The Vesuvius National Park was created in June, 1995, to protect the area around the volcano, together with the rich variety of animal and plant species that can be found there. It covers an area of 135 square kilometres around Mount Vesuvius and lies totally within the province of Naples, in the region of Campania.
Mount Vesuvius itself is one of the best known and most studied volcanoes in the world. Its distinct shape can be immediately recognised and has come to symbolise the city of Naples. However, that shape is actually made up of two volcanoes, known as the Somma-Vesuvius volcanic complex. Mount Vesuvius is actually a volcano within a volcano. The outer, broken cone is Mount Somma, now extinct, with the active volcano, Mount Vesuvius, having formed within its crater, probably during the eruption that destroyed Pompei in AD 79.
Mount Vesuvius at its highest point is 1,277 metres and the crater currently has a diameter of 450 metres and a depth of 300 metres. The Vesuvius National Park is also home to 612 plant species and 227 animal species.
One of the most dramatic aspects of the Vesuvius National Park is the opportunity to walk up the side of Mount Vesuvious and look into the crater of an active volcano! The crater is called 'Il Gran Cono'. Visitors initially arrive at the 'Piazzale', or 'Square' which is at an altitude of 1,000 metres. It can be reached by car, bus or train and there is a Visitor Centre that provides useful information and sells maps.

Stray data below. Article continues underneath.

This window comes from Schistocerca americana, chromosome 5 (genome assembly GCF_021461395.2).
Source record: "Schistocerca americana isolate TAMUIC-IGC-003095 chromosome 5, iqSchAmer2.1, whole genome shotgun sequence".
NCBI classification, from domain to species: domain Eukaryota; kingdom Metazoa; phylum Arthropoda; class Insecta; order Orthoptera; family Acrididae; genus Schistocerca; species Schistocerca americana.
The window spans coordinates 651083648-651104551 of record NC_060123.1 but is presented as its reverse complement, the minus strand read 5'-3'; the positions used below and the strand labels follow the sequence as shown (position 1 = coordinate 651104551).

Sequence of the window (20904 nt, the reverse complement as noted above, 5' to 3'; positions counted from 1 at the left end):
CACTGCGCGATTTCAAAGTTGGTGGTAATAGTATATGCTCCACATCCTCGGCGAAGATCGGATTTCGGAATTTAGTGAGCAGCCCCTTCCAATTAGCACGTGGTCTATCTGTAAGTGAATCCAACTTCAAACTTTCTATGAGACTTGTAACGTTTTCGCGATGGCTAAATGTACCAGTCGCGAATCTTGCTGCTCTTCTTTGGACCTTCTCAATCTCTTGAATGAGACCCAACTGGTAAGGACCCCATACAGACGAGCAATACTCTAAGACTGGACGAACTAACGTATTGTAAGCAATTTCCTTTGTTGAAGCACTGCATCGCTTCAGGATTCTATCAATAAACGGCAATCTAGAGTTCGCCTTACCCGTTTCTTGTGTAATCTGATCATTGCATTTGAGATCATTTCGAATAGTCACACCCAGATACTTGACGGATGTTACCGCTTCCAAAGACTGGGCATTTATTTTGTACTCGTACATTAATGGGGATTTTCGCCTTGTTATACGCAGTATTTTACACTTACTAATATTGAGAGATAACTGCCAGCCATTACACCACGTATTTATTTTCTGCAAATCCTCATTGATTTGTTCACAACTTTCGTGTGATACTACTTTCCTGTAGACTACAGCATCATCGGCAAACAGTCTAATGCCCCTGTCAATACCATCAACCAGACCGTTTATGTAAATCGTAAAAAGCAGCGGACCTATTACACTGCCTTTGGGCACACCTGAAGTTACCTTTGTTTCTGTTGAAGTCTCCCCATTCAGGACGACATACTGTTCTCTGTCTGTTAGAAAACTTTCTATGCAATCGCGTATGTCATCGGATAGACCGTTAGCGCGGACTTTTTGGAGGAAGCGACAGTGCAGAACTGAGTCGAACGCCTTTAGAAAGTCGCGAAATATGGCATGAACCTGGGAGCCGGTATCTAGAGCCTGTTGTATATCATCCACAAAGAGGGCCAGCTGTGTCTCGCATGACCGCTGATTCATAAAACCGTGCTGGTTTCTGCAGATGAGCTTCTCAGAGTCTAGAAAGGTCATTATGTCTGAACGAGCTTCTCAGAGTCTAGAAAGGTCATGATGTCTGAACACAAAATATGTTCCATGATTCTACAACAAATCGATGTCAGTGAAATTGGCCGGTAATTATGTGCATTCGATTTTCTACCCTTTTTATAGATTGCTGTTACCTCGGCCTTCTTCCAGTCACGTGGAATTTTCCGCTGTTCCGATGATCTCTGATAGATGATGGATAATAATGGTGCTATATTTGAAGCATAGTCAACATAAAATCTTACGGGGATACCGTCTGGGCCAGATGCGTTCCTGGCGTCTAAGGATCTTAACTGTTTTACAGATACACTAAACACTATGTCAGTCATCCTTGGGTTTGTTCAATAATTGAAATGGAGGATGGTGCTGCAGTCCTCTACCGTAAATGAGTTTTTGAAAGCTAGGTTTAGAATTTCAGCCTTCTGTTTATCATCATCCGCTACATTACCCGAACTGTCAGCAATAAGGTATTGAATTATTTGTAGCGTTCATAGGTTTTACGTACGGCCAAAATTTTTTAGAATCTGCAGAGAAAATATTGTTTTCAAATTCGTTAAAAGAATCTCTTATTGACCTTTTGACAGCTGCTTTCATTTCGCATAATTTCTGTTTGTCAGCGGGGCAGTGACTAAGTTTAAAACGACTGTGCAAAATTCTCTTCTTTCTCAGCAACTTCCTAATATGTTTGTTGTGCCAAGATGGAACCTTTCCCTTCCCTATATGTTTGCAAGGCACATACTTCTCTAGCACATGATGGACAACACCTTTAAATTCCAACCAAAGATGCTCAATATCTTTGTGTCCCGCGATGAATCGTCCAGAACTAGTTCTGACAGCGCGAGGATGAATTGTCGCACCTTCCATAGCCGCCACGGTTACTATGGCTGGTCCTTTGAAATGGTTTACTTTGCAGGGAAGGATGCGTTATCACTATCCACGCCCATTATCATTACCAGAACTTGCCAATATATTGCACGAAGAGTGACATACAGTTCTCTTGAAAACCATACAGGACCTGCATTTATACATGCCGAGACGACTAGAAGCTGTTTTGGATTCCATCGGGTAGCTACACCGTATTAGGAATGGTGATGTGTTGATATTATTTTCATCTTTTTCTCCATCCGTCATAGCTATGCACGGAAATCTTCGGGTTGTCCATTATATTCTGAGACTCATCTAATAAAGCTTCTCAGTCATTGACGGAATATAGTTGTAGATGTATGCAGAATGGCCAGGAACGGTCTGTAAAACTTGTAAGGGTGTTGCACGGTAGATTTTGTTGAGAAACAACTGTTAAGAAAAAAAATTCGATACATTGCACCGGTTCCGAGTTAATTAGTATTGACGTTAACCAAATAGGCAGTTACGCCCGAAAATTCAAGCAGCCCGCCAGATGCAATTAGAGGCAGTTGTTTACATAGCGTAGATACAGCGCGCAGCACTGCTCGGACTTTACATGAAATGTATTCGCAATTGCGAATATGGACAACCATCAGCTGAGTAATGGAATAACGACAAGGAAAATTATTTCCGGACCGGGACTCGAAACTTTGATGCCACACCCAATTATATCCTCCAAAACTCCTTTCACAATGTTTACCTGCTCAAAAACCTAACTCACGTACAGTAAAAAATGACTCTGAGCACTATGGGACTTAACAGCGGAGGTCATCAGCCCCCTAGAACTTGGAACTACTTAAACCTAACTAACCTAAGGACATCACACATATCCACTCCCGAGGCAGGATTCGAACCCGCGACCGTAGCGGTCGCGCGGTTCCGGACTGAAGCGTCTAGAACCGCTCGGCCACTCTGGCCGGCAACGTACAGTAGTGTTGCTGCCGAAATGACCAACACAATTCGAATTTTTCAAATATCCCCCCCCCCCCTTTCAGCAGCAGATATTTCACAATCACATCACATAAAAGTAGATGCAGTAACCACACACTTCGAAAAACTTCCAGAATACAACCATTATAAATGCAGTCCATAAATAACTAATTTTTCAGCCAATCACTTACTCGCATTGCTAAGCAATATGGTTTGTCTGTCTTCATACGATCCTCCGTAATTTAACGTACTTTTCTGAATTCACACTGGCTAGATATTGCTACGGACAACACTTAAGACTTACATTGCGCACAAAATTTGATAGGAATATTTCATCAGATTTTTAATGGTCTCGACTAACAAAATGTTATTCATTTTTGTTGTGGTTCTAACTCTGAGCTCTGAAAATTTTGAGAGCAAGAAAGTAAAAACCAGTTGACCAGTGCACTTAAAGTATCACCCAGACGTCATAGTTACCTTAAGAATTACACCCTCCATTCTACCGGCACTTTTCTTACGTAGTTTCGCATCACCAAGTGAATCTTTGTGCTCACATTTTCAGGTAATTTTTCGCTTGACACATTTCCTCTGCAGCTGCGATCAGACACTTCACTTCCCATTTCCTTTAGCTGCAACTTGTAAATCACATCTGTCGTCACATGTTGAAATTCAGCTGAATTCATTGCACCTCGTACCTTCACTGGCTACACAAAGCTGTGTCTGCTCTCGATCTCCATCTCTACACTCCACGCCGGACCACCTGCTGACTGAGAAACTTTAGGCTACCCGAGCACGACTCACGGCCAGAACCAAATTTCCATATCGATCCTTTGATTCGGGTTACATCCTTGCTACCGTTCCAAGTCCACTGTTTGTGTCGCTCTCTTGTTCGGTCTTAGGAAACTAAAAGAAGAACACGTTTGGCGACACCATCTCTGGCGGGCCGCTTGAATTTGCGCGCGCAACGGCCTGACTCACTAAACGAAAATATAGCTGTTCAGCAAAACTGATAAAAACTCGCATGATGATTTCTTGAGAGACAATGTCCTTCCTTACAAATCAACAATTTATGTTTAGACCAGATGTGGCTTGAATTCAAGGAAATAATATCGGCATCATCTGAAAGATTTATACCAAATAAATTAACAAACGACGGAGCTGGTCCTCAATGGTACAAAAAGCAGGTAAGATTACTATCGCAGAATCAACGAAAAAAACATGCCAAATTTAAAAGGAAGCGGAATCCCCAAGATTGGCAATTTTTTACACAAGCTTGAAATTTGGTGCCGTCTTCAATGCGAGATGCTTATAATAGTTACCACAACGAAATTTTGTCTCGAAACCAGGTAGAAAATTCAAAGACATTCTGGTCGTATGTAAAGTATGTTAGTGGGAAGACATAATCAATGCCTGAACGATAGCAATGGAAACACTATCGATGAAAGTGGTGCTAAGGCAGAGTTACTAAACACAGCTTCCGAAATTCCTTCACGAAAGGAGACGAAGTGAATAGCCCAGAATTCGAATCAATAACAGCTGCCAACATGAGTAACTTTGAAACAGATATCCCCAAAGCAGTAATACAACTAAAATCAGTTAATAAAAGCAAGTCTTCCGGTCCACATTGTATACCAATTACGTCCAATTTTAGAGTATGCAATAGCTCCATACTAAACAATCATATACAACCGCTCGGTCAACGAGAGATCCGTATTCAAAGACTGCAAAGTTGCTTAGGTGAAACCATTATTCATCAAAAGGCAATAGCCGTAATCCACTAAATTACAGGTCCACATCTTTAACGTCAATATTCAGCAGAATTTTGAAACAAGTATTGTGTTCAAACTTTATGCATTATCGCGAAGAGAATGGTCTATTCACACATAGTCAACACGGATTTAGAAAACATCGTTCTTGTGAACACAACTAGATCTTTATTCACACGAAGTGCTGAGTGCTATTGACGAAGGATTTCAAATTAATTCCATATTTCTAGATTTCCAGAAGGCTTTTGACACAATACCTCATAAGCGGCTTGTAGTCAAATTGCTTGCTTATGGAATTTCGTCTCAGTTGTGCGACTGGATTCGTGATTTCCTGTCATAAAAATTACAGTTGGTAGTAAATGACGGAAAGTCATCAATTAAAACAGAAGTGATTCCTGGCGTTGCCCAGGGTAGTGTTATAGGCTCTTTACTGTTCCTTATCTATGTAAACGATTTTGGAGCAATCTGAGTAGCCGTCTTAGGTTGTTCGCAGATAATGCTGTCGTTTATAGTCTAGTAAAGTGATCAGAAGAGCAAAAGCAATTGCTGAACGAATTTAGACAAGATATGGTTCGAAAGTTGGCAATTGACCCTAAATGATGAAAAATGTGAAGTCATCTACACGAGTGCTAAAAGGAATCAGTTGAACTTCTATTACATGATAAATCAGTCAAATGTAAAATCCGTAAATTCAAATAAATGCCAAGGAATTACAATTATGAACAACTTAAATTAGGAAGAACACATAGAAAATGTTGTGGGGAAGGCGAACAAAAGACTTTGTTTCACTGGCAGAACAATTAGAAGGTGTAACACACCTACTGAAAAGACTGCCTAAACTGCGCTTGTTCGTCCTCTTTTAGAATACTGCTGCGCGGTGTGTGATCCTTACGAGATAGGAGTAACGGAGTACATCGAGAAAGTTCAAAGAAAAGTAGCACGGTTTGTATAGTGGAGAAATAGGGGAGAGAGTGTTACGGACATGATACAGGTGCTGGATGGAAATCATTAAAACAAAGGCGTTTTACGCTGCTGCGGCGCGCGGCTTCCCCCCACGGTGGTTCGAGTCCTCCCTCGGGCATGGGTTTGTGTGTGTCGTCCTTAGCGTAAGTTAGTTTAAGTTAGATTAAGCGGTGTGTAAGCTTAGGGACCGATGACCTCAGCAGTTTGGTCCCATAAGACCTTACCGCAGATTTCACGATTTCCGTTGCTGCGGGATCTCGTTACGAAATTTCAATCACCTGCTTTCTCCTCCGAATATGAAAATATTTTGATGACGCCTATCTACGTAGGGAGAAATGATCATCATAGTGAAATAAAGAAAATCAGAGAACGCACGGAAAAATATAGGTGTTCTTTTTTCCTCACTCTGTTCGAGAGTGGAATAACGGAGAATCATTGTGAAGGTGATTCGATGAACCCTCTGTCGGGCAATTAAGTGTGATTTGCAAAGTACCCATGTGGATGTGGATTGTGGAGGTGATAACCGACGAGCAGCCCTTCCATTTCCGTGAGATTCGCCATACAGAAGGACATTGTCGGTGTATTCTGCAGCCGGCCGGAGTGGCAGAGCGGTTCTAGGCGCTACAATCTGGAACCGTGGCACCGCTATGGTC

After buying a ticket, it is a relatively easy walk of about 800 metres to the edge of the crater. Throughout the trip, there are spectacular views of the 'Valle del Gigante', the plain that separates Mount Vesuvious from the crater of Mount Somma. You can also see across much of the region of Campania and into Lazio.
In addition to the Volcano itself. the Vesuvius area is home to many historic and cultural experiences. The most well-known are the ruins of Pompei and Herculaneam where visitors can stroll around the Roman towns and imagine what life was like before the fateful eruption of AD 79.
The 'Antiquarium of Herculaneum' is an enhancement of the visit to the ruins, it collects artefacts and statues from Pompei and Herculaneum.
Nearby is the 'MAV' The 'Virtual Archaeological Museum of Herculaneum'. One of the most modern museums in Italy, and located close to the archaeological excavations, it offers over 70 multimedia installations bringing the main archaeological sites of Pompei, Herculaneum, Baia, Stabia and Capri back to life and splendour.
The eruption of Mount Vesuvius in AD 79 released energy 100,000 times greater than that created by the atomic bombs of Hiroshima and Nagasaki. More than 1,000 people died in the cities of Pompeii, Herculaneum, Oplontis and Stabiae, as well other settlements in the surrounding area. A cloud of stones, ash and volcanic gas reached a height of over 30 kilomentres. Although there were many other eruptions before AD 79, several of them more powerful, we know more about that one through the writings of Pliny the Younger, who witnessed the destruction of Pompei from the northern end of the Bay of Naples. This particular type of volcanic eruption is called 'Plinian' after his influence.
Vesuvius has erupted many times since, but none of the eruptions have been as powerful. The most recent eruption was in 1944. At the time, the United States Army Airforces were based at Pompeii Airfield near Terzigno, a few kilometres from the eastern base of the volcano. More than 80 aircraft were destroyed.
Today, Mount Vesuvius is regarded as one of the most dangerous volcanoes in the world because more than three million people live near enough to be affected, and more than half a million living in the immediate danger zone. This makes it the most densely populated volcanic region in the world. Vesuvius also has a tendency for violent, explosive eruptions of the 'Plinian' type.